ChocAmo also recently catered the viewing party at First Round Capital for fellow Baiada company Scholly’s appearance on Shark Tank. For now, ChocAmo will continue to concentrate on volume sales — although cookie cups are also available in packages of six on its website — and make a stronger consumer push later in 2015.
“We really want to launch a strong Kickstarter campaign, which will be the opening on our consumer end,” Silberman says.
ChocAmo is also developing co-branding partnerships with local event planners, and is working to improve the product’s shelf life and shippability. As Silberman prepares to graduate from Drexel this year, she plans to continue building ChocAmo full-time.
“I’ve gotten the most amazing mentorship thanks to Drexel, and the connections of President Fry and the people here have been really amazing.”
A Q&A with Michelle Silberman
Why cookie cups?
I’ve always loved to cook and bring people together with food, that’s my culture. So I love that I’m able to do that with dessert.
Who inspired your entrepreneurial spirit?
[My dad] instilled entrepreneurship in us from a young age. He’s my biggest inspiration when it comes to entrepreneurship. He’s the reason I’m studying it.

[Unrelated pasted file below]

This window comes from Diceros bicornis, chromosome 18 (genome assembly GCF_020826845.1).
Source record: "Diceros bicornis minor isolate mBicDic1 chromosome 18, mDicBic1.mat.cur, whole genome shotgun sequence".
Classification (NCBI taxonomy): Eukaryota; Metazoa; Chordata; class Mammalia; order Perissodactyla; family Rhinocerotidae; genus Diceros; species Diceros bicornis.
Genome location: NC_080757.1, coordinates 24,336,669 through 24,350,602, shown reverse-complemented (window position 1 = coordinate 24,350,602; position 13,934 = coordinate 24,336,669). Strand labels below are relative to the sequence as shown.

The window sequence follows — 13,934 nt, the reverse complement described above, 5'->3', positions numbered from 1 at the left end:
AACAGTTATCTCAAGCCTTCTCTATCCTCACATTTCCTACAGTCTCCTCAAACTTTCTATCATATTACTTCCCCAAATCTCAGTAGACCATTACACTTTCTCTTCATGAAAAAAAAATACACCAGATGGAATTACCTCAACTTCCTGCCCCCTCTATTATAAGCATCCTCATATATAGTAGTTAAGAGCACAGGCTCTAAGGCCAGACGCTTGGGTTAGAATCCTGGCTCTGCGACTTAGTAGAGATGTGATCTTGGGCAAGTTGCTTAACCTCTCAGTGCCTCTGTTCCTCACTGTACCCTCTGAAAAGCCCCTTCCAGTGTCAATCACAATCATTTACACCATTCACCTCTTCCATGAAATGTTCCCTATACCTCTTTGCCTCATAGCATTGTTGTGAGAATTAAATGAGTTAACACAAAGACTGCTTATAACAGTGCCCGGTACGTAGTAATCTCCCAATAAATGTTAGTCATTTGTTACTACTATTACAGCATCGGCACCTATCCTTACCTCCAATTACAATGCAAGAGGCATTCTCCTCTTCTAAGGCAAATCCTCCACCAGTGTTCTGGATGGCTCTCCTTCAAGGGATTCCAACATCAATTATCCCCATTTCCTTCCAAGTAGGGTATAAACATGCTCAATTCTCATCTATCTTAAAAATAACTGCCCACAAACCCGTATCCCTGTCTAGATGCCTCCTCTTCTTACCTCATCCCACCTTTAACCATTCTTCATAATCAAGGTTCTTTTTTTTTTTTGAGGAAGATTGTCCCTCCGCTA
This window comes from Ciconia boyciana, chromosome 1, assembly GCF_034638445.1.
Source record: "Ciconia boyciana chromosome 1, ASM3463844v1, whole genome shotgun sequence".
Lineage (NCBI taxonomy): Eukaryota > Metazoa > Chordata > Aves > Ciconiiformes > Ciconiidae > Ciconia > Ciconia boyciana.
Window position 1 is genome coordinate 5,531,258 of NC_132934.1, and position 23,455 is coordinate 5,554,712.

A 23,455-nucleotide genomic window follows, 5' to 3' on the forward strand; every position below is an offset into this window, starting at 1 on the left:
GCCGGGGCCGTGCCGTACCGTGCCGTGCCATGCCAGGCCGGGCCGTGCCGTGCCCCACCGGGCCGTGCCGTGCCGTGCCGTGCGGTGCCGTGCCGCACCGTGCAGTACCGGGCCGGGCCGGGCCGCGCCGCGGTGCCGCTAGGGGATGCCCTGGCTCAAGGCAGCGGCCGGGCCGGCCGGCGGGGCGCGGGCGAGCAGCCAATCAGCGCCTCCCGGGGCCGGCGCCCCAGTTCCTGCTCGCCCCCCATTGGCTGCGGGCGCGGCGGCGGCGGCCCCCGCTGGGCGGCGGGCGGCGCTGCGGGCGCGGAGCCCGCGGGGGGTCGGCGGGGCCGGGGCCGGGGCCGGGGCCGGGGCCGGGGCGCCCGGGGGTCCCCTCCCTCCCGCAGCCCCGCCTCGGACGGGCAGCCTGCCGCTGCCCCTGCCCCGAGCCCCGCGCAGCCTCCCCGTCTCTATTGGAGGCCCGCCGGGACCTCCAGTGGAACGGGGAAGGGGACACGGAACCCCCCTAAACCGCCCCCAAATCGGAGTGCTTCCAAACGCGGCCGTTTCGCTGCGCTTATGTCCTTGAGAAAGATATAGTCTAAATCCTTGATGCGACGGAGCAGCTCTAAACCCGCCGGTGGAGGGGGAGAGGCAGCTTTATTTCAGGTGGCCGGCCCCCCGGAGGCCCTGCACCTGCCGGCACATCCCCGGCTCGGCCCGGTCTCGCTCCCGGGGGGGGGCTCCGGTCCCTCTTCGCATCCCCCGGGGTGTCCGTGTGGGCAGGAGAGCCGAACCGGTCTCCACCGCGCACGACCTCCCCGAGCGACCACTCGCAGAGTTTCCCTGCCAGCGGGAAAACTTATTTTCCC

Has your family always been supportive of your venture?
My dad was actually pretty angry that it took me this long to get to this point. I came to college hoping that I would have a business. We’re treated as adults in our home. We talk about business, all four of us together. It’s a pretty cool conversation to have with your family.
How has the Baiada Institute impacted the way you run your company?
Being in Baiada helps the most, because you can come in here, and you might have had a terrible conversation with a client or maybe something else didn’t work out. You come in and someone is excited about what’s going on with them, or you can confide in them and they share their opinions and advice.
It’s just a conducive place for success.
What’s the best advice you’ve ever received?
“If you ask for money, you’ll get advice. If you ask for advice, you just might get money.” — from Archna Sahay of Female Founders Network
I took that and went a little crazy with it, and started networking all around the city. Really just asking people for advice. And you know what, it’s so true, because when you ask people for advice or you just want to get together with them and offer them any help — I always offer my resources at Drexel if I can connect another student to someone in the community — when they do have events, they do reach out, all by themselves without thinking twice about it.
What would you tell other students at Drexel who are thinking about entrepreneurship?
Just go for it.
People can tell you a bunch of things. Some people will believe in you, some people won’t. Be flexible. Your business concept and your product, or whatever you’re working on, is going to change a million times before it hits the market. But if you don’t start taking steps forward, then you’re going to lose sight of that dream and corporate will whisk you away quite easily.